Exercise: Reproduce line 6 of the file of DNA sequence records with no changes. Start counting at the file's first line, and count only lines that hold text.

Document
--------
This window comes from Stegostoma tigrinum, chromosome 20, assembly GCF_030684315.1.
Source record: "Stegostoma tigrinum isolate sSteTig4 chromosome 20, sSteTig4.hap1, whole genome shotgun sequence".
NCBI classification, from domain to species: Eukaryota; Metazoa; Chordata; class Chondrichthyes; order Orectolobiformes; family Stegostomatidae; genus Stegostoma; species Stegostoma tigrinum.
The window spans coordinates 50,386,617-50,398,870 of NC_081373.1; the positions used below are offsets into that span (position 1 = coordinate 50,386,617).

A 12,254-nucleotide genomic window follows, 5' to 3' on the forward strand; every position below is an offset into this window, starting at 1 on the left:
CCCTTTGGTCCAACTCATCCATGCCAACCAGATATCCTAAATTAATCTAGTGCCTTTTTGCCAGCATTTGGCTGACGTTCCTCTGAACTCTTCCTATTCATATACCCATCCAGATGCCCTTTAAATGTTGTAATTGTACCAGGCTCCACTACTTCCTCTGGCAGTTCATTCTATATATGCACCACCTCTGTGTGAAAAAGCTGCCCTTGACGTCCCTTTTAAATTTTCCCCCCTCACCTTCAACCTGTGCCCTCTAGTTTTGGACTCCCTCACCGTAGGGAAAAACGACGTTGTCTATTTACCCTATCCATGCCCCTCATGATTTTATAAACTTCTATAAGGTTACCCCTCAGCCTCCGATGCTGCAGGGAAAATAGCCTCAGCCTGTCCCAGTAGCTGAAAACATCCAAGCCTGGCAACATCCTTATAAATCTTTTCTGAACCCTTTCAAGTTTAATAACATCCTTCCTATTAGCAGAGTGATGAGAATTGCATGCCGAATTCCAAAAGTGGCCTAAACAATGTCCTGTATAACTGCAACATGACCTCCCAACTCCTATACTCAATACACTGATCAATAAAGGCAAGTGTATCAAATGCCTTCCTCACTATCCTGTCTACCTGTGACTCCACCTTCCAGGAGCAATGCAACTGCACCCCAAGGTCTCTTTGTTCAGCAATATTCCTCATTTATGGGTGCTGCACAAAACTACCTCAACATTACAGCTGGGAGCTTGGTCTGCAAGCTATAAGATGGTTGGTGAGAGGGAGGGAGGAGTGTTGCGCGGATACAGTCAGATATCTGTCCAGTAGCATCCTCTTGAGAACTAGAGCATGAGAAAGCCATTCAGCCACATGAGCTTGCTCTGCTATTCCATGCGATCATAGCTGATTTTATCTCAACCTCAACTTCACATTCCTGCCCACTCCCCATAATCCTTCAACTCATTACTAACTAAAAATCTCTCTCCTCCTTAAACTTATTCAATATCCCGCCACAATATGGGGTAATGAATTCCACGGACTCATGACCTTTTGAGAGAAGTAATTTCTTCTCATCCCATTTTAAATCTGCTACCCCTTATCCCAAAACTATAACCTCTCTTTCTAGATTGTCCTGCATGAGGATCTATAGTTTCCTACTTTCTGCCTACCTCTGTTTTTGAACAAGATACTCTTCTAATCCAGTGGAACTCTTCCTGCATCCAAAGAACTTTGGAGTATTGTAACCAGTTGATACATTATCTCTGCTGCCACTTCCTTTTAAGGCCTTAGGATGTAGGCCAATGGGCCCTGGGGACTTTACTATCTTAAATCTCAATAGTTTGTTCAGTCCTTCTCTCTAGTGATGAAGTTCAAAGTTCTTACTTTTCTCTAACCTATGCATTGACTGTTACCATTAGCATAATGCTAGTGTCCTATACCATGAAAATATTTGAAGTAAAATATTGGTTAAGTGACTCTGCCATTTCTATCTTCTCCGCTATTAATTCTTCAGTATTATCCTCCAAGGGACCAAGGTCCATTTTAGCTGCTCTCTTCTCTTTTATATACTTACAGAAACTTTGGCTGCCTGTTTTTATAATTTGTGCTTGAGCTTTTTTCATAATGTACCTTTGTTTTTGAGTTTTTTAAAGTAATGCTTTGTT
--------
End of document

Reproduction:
CCCTTTGGTCCAACTCATCCATGCCAACCAGATATCCTAAATTAATCTAGTGCCTTTTTGCCAGCATTTGGCTGACGTTCCTCTGAACTCTTCCTATTCATATACCCATCCAGATGCCCTTTAAATGTTGTAATTGTACCAGGCTCCACTACTTCCTCTGGCAGTTCATTCTATATATGCACCACCTCTGTGTGAAAAAGCTGCCCTTGACGTCCCTTTTAAATTTTCCCCCCTCACCTTCAACCTGTGCCCTCTAGTTTTGGACTCCCTCACCGTAGGGAAAAACGACGTTGTCTATTTACCCTATCCATGCCCCTCATGATTTTATAAACTTCTATAAGGTTACCCCTCAGCCTCCGATGCTGCAGGGAAAATAGCCTCAGCCTGTCCCAGTAGCTGAAAACATCCAAGCCTGGCAACATCCTTATAAATCTTTTCTGAACCCTTTCAAGTTTAATAACATCCTTCCTATTAGCAGAGTGATGAGAATTGCATGCCGAATTCCAAAAGTGGCCTAAACAATGTCCTGTATAACTGCAACATGACCTCCCAACTCCTATACTCAATACACTGATCAATAAAGGCAAGTGTATCAAATGCCTTCCTCACTATCCTGTCTACCTGTGACTCCACCTTCCAGGAGCAATGCAACTGCACCCCAAGGTCTCTTTGTTCAGCAATATTCCTCATTTATGGGTGCTGCACAAAACTACCTCAACATTACAGCTGGGAGCTTGGTCTGCAAGCTATAAGATGGTTGGTGAGAGGGAGGGAGGAGTGTTGCGCGGATACAGTCAGATATCTGTCCAGTAGCATCCTCTTGAGAACTAGAGCATGAGAAAGCCATTCAGCCACATGAGCTTGCTCTGCTATTCCATGCGATCATAGCTGATTTTATCTCAACCTCAACTTCACATTCCTGCCCACTCCCCATAATCCTTCAACTCATTACTAACTAAAAATCTCTCTCCTCCTTAAACTTATTCAATATCCCGCCACAATATGGGGTAATGAATTCCACGGACTCATGACCTTTTGAGAGAAGTAATTTCTTCTCATCCCATTTTAAATCTGCTACCCCTTATCCCAAAACTATAACCTCTCTTTCTAGATTGTCCTGCATGAGGATCTATAGTTTCCTACTTTCTGCCTACCTCTGTTTTTGAACAAGATACTCTTCTAATCCAGTGGAACTCTTCCTGCATCCAAAGAACTTTGGAGTATTGTAACCAGTTGATACATTATCTCTGCTGCCACTTCCTTTTAAGGCCTTAGGATGTAGGCCAATGGGCCCTGGGGACTTTACTATCTTAAATCTCAATAGTTTGTTCAGTCCTTCTCTCTAGTGATGAAGTTCAAAGTTCTTACTTTTCTCTAACCTATGCATTGACTGTTACCATTAGCATAATGCTAGTGTCCTATACCATGAAAATATTTGAAGTAAAATATTGGTTAAGTGACTCTGCCATTTCTATCTTCTCCGCTATTAATTCTTCAGTATTATCCTCCAAGGGACCAAGGTCCATTTTAGCTGCTCTCTTCTCTTTTATATACTTACAGAAACTTTGGCTGCCTGTTTTTATAATTTGTGCTTGAGCTTTTTTCATAATGTACCTTTGTTTTTGAGTTTTTTAAAGTAATGCTTTGTT